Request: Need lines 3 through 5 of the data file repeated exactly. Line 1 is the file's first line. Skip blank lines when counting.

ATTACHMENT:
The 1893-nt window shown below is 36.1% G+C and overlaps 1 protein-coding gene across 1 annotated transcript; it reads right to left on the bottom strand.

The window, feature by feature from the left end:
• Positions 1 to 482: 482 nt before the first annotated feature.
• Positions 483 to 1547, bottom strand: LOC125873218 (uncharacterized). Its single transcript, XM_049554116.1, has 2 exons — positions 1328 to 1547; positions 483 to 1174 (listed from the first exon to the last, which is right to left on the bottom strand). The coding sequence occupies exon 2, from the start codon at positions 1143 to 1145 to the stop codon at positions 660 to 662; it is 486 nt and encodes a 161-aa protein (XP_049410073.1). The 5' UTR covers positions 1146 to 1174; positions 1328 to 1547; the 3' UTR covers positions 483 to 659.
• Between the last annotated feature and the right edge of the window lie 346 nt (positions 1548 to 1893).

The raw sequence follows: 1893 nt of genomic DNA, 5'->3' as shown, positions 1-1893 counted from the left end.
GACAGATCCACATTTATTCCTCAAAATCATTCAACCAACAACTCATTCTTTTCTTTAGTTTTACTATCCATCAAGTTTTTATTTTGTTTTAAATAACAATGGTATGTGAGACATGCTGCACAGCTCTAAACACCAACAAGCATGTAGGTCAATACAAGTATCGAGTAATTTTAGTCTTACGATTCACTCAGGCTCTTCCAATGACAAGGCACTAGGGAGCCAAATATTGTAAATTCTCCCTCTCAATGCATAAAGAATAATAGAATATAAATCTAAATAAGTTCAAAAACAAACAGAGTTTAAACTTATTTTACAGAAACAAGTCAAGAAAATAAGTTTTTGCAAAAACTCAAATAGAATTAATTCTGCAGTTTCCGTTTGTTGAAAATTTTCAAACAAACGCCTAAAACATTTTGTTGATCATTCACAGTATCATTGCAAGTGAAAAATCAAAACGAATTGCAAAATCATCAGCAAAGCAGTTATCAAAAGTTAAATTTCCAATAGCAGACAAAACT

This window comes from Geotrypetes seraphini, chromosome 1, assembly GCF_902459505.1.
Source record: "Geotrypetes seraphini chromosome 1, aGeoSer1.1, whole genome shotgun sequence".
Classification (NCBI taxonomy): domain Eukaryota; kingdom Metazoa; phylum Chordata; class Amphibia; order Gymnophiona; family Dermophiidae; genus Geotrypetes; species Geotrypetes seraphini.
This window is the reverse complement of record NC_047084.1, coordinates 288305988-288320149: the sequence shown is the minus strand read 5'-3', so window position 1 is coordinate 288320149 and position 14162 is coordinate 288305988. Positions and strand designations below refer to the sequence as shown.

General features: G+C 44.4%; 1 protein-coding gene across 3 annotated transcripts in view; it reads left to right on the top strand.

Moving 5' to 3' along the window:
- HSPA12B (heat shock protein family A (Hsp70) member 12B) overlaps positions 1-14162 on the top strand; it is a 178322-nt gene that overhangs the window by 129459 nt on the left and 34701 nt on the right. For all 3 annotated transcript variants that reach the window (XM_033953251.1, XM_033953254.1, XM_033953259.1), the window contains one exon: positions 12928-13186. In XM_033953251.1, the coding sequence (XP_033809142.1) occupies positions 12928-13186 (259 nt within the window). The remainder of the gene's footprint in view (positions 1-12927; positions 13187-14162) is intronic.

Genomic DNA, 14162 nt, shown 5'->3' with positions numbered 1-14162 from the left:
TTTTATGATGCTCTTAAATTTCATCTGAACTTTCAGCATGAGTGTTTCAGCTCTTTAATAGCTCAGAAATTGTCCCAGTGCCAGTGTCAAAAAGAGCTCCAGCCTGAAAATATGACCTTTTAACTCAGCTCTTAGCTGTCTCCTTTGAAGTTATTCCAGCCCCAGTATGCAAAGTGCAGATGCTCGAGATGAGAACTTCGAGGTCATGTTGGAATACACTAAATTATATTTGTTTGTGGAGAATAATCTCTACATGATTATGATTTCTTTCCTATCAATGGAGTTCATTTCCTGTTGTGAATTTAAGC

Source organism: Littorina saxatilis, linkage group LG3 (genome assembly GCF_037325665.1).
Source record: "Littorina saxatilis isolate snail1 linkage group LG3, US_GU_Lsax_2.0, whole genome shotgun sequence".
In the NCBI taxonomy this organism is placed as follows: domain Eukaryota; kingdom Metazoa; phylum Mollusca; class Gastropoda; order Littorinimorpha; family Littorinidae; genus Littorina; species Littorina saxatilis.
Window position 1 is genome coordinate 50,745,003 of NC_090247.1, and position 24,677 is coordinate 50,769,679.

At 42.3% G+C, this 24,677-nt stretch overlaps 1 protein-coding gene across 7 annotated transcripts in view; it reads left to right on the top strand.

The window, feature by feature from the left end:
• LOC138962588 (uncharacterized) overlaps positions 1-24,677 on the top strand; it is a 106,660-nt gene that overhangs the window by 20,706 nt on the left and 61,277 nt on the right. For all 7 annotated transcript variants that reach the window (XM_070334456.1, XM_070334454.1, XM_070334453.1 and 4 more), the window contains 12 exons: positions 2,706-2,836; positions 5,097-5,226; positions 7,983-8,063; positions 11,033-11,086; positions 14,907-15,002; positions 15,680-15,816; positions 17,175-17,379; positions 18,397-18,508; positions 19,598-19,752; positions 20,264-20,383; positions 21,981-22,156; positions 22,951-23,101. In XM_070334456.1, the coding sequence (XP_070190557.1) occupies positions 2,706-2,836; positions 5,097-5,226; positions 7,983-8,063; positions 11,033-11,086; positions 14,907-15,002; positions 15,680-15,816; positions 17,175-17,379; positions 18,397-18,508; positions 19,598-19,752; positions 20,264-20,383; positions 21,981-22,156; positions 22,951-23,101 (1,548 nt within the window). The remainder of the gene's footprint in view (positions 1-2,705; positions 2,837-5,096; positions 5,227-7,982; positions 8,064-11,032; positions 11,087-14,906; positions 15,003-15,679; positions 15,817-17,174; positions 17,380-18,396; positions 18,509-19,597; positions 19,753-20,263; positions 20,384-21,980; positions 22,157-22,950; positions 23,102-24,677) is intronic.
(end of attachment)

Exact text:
• Positions 1 to 482: 482 nt before the first annotated feature.
• Positions 483 to 1547, bottom strand: LOC125873218 (uncharacterized). Its single transcript, XM_049554116.1, has 2 exons — positions 1328 to 1547; positions 483 to 1174 (listed from the first exon to the last, which is right to left on the bottom strand). The coding sequence occupies exon 2, from the start codon at positions 1143 to 1145 to the stop codon at positions 660 to 662; it is 486 nt and encodes a 161-aa protein (XP_049410073.1). The 5' UTR covers positions 1146 to 1174; positions 1328 to 1547; the 3' UTR covers positions 483 to 659.
• Between the last annotated feature and the right edge of the window lie 346 nt (positions 1548 to 1893).